late 14c., banischen, "to condemn (someone) by proclamation or edict to leave the country, to outlaw by political or judicial authority," from banniss-, extended stem of Old French banir "announce, proclaim; levy; forbid; banish, proclaim an outlaw" (12c., Modern French bannir), from a Germanic source (perhaps Frankish *bannjan "to order or prohibit under penalty"), from Proto-Germanic *bannan (see ban (v.)). The French word might be by way of Medieval Latin bannire, also from Germanic (compare bandit). The general sense of "send or drive away, expel" is from c. 1400. Related: Banished; banishing.
To banish is, literally, to put out of a community or country by ban or civil interdict, and indicates a complete removal out of sight, perhaps to a distance. To exile is simply to cause to leave one's place or country, and is often used reflexively: it emphasizes the idea of leaving home, while banish emphasizes rather that of being forced by some authority to leave it .... [Century Dictionary]
"lawless robber, brigand" (especially as part of an organized band), 1590s, from Italian bandito (plural banditi) "outlaw," past participle of bandire "proscribe, banish," from Vulgar Latin *bannire "to proclaim, proscribe," from Proto-Germanic *bannan "to speak publicly" (used in reference to various sorts of proclamations), "command; summon; outlaw, forbid" (see ban (v.)).
Vulgar Latin *bannire (or its Frankish cognate *bannjan) in Old French became banir, which, with lengthened stem, became English banish.
Old English bannan "to summon, command, proclaim," from Proto-Germanic *bannan "to speak publicly" (used in reference to various sorts of proclamations), "command; summon; outlaw, forbid" (source also of Old Frisian bonna "to order, command, proclaim," Old High German bannan "to command or forbid under threat of punishment," German bannen "banish, expel, curse"), apparently a Germanic specialization from a suffixed form of PIE root *bha- (2) "to speak, tell, say" (source also of Old Irish bann "law," Armenian ban "word").
From mid-12c. as "to curse, condemn, pronounce a curse upon;" from late 14c. as "to prohibit;" these senses likely are via the Old Norse cognate banna "to curse, prohibit," and probably in part from Old French banir "to summon, banish" (see banish), a borrowing from Germanic. The sense evolution in Germanic was from "speak" to "proclaim a threat" to (in Norse, German, etc.) "curse, anathematize."
The Germanic root, borrowed in Latin and French, has been productive: banal, bandit, contraband, etc. Related: Banned; banning. Banned in Boston dates from 1920s, in allusion to the excessive zeal and power of that city's Watch and Ward Society. Ban the bomb as a slogan of the nuclear disarmament movement is from 1955.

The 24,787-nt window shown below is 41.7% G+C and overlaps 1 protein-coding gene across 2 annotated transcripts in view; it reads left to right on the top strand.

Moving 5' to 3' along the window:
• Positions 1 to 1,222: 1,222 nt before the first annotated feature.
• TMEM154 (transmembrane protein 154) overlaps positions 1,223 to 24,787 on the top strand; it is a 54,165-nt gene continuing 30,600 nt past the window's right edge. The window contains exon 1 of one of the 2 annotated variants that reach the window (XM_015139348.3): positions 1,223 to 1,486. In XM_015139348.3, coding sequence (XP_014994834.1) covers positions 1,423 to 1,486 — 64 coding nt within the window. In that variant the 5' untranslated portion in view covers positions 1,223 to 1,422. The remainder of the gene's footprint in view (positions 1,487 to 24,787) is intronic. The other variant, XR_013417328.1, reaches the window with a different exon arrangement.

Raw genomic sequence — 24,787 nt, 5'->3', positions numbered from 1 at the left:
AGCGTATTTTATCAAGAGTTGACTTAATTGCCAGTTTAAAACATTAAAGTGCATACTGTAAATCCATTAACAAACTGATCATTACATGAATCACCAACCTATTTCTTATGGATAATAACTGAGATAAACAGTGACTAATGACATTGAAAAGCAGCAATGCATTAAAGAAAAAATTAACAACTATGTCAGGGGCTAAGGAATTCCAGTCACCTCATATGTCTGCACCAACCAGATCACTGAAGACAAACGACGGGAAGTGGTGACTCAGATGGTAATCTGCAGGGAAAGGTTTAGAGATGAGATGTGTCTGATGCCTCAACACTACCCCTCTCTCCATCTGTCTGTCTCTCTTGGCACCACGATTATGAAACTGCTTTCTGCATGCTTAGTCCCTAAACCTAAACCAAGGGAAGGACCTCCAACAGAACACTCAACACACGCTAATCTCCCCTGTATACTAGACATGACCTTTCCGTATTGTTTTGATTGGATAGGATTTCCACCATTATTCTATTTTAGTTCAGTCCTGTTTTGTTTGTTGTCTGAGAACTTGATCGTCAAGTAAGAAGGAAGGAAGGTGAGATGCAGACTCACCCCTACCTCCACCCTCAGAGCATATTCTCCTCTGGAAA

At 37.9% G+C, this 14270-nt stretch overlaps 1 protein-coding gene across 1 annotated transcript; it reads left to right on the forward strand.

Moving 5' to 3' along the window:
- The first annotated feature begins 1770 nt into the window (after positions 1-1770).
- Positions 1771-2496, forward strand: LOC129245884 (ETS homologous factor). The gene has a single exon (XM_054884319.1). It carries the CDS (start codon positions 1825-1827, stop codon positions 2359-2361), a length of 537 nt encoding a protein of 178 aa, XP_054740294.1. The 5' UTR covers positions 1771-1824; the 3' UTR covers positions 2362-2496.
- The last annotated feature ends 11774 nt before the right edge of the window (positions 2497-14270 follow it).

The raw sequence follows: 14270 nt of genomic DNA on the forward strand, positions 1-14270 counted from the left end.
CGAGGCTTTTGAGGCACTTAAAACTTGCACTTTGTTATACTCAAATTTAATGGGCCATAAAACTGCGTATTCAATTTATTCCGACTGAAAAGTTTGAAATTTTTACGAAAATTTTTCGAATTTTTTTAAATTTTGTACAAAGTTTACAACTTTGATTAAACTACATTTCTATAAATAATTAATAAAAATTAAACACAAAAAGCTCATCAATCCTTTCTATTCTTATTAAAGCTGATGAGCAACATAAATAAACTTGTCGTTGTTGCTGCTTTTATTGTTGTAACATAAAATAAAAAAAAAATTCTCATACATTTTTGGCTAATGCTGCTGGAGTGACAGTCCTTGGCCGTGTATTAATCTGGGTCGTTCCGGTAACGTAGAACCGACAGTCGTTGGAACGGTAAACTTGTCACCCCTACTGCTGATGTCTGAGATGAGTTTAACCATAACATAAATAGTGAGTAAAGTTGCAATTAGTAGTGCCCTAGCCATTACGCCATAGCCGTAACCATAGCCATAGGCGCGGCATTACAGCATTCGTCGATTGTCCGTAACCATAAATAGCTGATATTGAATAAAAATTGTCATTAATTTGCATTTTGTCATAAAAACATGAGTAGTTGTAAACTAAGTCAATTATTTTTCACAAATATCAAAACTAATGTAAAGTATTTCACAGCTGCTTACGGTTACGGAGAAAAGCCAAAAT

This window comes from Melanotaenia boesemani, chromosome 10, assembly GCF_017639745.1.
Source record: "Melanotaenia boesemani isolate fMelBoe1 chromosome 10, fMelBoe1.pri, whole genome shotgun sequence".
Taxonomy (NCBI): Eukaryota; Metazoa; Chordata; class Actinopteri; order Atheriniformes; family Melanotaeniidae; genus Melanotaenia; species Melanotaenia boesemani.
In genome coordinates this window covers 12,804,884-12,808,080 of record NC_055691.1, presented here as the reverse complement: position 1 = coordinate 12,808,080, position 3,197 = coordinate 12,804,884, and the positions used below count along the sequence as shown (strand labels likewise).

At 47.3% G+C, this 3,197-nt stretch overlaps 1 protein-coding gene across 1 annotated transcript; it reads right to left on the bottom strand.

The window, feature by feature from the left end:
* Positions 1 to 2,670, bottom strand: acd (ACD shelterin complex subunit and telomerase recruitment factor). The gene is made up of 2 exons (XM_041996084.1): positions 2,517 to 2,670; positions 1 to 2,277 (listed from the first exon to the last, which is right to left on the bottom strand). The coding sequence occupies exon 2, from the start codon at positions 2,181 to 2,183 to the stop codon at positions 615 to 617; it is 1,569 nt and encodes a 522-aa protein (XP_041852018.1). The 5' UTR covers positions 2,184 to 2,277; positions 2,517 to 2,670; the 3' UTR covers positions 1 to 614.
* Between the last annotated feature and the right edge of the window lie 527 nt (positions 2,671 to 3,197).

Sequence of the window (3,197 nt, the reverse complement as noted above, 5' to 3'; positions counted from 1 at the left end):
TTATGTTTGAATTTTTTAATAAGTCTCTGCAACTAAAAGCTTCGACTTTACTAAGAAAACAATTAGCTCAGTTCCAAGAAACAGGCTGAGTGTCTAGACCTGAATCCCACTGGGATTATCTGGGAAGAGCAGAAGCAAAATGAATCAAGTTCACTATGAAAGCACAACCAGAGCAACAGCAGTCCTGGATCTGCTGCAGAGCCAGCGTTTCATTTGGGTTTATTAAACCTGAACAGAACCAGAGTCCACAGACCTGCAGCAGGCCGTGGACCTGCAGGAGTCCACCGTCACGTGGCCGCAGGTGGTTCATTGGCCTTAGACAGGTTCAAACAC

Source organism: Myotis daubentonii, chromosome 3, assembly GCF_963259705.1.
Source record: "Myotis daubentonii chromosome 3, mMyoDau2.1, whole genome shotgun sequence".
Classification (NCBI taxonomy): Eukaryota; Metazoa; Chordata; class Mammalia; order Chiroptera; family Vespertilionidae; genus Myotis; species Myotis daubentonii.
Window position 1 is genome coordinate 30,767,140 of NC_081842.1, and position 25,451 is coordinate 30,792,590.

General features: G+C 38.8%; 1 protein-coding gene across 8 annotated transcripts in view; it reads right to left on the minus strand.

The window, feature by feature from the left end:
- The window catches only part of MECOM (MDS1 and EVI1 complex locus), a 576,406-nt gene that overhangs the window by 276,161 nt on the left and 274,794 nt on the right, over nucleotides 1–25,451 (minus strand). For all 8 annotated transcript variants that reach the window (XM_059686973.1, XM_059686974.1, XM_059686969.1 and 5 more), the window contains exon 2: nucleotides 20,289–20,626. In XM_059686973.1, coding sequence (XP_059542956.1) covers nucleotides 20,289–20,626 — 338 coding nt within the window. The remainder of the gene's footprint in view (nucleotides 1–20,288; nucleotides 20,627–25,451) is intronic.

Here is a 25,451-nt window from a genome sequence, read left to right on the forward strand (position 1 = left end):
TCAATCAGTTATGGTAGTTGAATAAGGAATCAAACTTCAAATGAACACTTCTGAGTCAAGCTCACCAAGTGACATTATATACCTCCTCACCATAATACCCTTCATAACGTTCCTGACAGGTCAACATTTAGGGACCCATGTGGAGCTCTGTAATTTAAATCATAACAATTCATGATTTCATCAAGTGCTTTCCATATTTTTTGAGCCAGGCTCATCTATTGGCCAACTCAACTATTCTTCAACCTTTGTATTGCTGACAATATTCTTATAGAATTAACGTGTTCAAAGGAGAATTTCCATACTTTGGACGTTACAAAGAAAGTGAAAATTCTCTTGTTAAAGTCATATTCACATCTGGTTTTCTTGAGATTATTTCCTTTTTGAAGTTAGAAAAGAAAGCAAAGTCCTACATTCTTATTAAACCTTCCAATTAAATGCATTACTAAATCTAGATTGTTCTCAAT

*bhā-; Proto-Indo-European root meaning "to speak, tell, say."
It forms all or part of: abandon; affable; anthem; antiphon; aphasia; aphonia; aphonic; apophasis; apophatic; ban (n.1) "proclamation or edict;" ban (v.); banal; bandit; banish; banlieue; banns (n.); bifarious; blame; blaspheme; blasphemy; boon (n.); cacophony; confess; contraband; defame; dysphemism; euphemism; euphony; fable; fabulous; fado; fairy; fame; famous; fandango; fatal; fate; fateful; fatuous; fay; gramophone; heterophemy; homophone; ineffable; infamous; infamy; infant; infantile; infantry; mauvais; megaphone; microphone; monophonic; nefandous; nefarious; phatic; -phone; phone (n.2) "elementary sound of a spoken language;" phoneme; phonetic; phonic; phonics; phono-; pheme; -phemia; Polyphemus; polyphony; preface; profess; profession; professional; professor; prophecy; prophet; prophetic; quadraphonic; symphony; telephone; xylophone.
It is the hypothetical source of/evidence for its existence is provided by: Greek pheme "speech, voice, utterance, a speaking, talk," phōnē "voice, sound" of a human or animal, also "tone, voice, pronunciation, speech," phanai "to speak;" Sanskrit bhanati "speaks;" Latin fari "to say," fabula "narrative, account, tale, story," fama "talk, rumor, report; reputation, public opinion; renown, reputation;" Armenian ban, bay "word, term;" Old Church Slavonic bajati "to talk, tell;" Old English boian "to boast," ben "prayer, request;" Old Irish bann "law."
"exile by ostracism, banish by popular vote," also in a figurative sense, "to exclude from society or favor," 1640s, from Latinized form of Greek ostrakizein "to banish," literally "to banish by voting with potshards" (see ostracism). Related: Ostracization; ostracized; ostracizing.
"banish, transport or carry off from one country to another, especially forcibly," 1640s, from French déporter, from Latin deportare "carry off, transport, banish, exile," from de "off, away" (see de-) + portare "to carry," from PIE *prto-, suffixed form of root *per- (2) "to lead, pass over." Associated by folk etymology with portus "harbor." Related: Deported; deporting.
Old English utlagian "to banish, proscribe, declare an outlaw; to deprive (someone) of the benefits and protections of the law," from utlaga "an outlaw" (see outlaw (n.)). Related: Outlawed; outlawing.
"to banish, send out of one's native country," 1768, modeled on French expatrier "banish" (14c.), from ex- "out of" (see ex-) + patrie "native land," from Latin patria "one's native country," from pater (genitive patris) "father" (see father (n.); also compare patriot). Related: Expatriated; expatriating. The noun is by 1818, "one who has been banished;" main modern sense of "one who chooses to live abroad" is by 1902.
"a carrying away from one country to another or to a distant place," 1590s, from French déportation, from Latin deporationem (nominative deportatio), noun of action from past-participle stem of deportare "carry off, transport, banish, exile," from de "off, away" (see de-) + portare "to carry," from PIE *prto-, suffixed form of root *per- (2) "to lead, pass over."